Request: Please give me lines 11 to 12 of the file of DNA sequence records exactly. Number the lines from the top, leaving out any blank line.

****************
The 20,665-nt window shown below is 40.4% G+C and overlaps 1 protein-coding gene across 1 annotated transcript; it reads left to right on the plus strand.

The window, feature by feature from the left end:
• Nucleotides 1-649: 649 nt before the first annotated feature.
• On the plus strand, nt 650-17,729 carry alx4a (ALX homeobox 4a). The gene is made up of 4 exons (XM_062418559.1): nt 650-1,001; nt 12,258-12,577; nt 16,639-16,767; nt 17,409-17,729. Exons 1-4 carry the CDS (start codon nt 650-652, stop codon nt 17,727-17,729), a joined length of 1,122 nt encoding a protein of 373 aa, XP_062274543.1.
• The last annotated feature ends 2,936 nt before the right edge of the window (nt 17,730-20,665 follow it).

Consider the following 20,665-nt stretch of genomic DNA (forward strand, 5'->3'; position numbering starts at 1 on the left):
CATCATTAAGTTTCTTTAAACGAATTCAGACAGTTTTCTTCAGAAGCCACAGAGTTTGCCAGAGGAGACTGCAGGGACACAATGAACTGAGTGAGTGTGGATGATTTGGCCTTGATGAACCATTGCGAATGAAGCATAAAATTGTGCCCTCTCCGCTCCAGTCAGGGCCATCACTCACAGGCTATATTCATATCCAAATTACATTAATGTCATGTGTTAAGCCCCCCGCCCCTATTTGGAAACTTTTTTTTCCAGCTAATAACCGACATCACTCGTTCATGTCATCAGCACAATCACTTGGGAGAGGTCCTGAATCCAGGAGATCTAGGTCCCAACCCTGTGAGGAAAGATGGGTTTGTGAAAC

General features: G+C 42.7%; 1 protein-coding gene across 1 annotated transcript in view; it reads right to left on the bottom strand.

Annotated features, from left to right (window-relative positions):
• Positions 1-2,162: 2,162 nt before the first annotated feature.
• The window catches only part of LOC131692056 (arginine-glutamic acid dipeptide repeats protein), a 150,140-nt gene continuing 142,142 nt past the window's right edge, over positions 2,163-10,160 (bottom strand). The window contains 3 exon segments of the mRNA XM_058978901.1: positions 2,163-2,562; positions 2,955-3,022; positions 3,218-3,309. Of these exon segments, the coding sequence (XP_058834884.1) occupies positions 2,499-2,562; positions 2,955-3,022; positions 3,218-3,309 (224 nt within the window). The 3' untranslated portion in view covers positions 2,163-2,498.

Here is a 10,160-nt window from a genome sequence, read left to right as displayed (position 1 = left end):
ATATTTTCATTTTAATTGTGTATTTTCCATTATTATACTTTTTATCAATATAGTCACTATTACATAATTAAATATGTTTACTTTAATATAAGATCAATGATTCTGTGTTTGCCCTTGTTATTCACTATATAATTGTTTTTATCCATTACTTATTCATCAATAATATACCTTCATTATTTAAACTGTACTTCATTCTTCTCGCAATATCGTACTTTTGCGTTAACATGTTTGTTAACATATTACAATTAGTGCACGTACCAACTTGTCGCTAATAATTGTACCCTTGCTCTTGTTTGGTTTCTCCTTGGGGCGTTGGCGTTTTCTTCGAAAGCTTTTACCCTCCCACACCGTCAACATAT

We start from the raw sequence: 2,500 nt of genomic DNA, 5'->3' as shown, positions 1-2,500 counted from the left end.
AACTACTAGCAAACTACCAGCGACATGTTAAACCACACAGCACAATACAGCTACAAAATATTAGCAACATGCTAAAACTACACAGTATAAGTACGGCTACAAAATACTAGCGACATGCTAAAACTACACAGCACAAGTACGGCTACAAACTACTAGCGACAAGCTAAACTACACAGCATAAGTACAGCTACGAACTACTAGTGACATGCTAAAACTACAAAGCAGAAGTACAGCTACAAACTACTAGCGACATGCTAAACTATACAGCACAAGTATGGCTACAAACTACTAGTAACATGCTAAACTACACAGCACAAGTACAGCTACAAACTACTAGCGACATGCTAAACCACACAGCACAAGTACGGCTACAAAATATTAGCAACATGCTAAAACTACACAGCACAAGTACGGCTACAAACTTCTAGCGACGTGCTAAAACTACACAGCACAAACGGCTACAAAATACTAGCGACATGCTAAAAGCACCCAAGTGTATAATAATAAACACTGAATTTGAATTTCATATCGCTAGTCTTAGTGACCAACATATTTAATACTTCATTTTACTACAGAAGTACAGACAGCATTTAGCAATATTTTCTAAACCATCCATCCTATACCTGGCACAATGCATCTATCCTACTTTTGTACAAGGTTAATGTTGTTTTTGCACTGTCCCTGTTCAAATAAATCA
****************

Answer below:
• The window catches only part of LOC131692056 (arginine-glutamic acid dipeptide repeats protein), a 150,140-nt gene continuing 142,142 nt past the window's right edge, over positions 2,163-10,160 (bottom strand). The window contains 3 exon segments of the mRNA XM_058978901.1: positions 2,163-2,562; positions 2,955-3,022; positions 3,218-3,309. Of these exon segments, the coding sequence (XP_058834884.1) occupies positions 2,499-2,562; positions 2,955-3,022; positions 3,218-3,309 (224 nt within the window). The 3' untranslated portion in view covers positions 2,163-2,498.

Here is a 10,160-nt window from a genome sequence, read left to right as displayed (position 1 = left end):